2. Make sure you’re getting your Zzzs.

A good night’s sleep is necessary for our health on many levels, including our immune system. Ensuring that you’re getting a solid seven to eight hours a night is ideal.

If you aren’t, consider what’s preventing you from doing so and take steps to address it.

Avoid watching the news right before bed. Keeping your bedroom on the cooler side and free of cell phones, computers, and televisions giving off blue light can also help.

If caffeine has a negative effect on you, consider abstaining altogether or limiting your daily intake to having none beyond noontime.

Follow up with your doctor if pain or hormonal issues are playing a role in disrupted sleep. If light and noise is an issue, consider a sleep mask and earplugs.

Warm baths before bed, meditation, and following the other suggestions throughout this article can also be beneficial towards improving sleep.

3. Clean up your diet.

If you’re like most Americans, your diet could probably be improved, at least a little bit.

Most of us know that we should be limiting processed foods and sugar — or even better, not eating them at all — and including more vegetables and healthy fats into our diets.

Given our busy, stressful lives, it’s easy to go to whatever’s quick and simple to make or grab.

But loading our bodies up with processed and low-quality foods can increase inflammation in the body, causing our immune systems to take a big hit.

Just taking steps to remove or severely limit sugar (it’s in everything) and adding some additional servings of non-starchy vegetables each day can go a long way to improving the immune system.

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4. Get moving.

I know, I know. We hear it all the time, but regularly fitting it in can be challenging for some.

But exercise is an important and necessary activity for our overall health. Among its many benefits, it helps to strengthen the immune system and manage the effects of stress.

Finding an activity that you can engage in regularly will go a long way to boosting and maintaining your health.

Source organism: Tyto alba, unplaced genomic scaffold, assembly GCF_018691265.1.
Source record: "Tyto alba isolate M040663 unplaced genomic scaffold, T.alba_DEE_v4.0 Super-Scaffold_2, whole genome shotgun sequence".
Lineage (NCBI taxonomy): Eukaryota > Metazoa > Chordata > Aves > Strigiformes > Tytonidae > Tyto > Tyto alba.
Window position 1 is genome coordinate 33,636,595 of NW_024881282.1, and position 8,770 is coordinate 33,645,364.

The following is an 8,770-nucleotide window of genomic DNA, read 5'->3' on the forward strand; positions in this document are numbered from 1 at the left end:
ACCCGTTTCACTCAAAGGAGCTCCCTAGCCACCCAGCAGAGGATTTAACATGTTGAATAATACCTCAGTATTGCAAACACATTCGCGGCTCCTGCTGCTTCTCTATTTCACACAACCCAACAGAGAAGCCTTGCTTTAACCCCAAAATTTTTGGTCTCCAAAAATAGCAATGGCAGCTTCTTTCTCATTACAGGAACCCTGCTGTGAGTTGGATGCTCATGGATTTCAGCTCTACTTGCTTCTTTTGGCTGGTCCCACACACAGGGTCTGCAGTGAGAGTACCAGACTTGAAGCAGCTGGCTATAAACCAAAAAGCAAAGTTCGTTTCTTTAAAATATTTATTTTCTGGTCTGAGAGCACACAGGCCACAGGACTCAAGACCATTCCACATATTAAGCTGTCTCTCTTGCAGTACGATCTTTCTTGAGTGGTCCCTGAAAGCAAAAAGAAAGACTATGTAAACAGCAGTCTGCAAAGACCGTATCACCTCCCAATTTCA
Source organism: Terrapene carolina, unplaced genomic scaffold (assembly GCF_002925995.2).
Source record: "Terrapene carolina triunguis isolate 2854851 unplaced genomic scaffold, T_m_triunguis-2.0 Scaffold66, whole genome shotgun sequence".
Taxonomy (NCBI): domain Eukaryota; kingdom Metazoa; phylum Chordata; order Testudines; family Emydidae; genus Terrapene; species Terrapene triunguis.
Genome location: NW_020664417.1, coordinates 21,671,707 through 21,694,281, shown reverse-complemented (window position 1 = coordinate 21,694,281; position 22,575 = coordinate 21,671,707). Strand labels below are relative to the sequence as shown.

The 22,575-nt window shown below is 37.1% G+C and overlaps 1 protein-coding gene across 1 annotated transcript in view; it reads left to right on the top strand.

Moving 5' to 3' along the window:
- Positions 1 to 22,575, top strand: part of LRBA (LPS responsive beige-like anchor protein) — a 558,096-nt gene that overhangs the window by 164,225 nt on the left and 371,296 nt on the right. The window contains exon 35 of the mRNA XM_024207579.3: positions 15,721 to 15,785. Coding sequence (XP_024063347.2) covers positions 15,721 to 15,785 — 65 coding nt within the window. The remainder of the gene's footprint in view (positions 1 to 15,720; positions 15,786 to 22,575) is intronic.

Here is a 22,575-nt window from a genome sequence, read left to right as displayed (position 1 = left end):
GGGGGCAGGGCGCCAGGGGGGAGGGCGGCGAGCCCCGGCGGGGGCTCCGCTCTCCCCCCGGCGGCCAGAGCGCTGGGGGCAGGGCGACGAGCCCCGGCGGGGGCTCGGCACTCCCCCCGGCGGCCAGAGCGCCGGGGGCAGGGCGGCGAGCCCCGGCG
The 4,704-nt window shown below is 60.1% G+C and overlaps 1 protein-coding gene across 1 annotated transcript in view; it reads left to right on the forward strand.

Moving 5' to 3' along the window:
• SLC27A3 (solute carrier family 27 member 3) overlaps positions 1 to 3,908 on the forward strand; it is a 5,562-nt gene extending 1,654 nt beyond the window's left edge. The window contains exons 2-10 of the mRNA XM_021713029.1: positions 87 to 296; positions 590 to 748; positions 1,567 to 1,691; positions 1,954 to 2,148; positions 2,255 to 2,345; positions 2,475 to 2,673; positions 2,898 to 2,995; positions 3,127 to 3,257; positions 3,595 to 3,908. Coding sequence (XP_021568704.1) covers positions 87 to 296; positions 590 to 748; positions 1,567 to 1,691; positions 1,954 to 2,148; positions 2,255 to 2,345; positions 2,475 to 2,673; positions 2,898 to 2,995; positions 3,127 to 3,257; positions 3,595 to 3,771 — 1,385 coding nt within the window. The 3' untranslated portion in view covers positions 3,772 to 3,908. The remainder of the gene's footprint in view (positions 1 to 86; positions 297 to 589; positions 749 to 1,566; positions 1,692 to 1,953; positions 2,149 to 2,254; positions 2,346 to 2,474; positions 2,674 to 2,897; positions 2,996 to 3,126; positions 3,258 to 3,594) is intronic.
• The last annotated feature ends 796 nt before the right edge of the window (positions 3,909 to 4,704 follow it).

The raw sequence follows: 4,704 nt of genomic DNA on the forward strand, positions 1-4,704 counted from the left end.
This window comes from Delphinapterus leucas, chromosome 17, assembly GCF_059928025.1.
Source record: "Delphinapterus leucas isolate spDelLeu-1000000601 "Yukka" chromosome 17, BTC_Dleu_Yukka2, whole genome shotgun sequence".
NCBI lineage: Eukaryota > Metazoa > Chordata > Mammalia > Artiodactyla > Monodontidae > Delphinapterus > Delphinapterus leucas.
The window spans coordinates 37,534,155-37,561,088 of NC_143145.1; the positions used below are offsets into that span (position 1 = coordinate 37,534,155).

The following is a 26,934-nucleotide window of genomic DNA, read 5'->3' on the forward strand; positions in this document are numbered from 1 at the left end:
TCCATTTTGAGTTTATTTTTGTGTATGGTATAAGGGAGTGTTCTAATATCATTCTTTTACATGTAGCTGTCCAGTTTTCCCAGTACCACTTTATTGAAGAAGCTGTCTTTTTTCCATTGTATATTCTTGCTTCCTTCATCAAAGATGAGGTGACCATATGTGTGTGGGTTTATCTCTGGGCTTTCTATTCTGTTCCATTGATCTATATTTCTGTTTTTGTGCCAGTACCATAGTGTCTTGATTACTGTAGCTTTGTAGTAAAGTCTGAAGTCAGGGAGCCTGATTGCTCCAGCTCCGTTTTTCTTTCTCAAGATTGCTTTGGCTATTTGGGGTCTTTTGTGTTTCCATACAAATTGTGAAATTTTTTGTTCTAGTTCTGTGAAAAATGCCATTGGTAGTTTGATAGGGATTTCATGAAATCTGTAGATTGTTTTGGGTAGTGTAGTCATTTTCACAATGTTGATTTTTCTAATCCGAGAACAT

You don’t have to train for a marathon. Taking the stairs instead of the elevator, parking further away from the store or your office building, or dancing around as you clean the house can be helpful.

Like to binge-watch Netflix to unwind? Why not add some stretching, lifting light weights, or jumping on a mini trampoline? Our bodies were made to move and yours will be happy when it does.

5. Consider supplementing.

There are a number of supplements on the market claiming to boost the immune system.

Do your research. Talk with your medical provider before taking anything to make sure it isn't contraindicated for any medical condition you have or won't interact with any medications that you are taking.

Some supplements to consider adding to your diet are vitamin C, a good probiotic, zinc, and astragalus. Be sure to check that your supplements don't contain added sugar. 

As is so often the case in life, there are no guarantees that taking the above steps will fully prevent you or your family from coming down with the coronavirus, or any other illness for that matter.

However, making daily decisions that best support our immune systems can potentially make a big difference as to how severely we are affected by any illness.

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Tracey Libby is a Certified Wellness Coach and an EFT Practitioner who brings a holistic view to help midlife women transform their bodies and their lives. For more information, visit her website.

This article was originally published at Reprinted with permission from the author.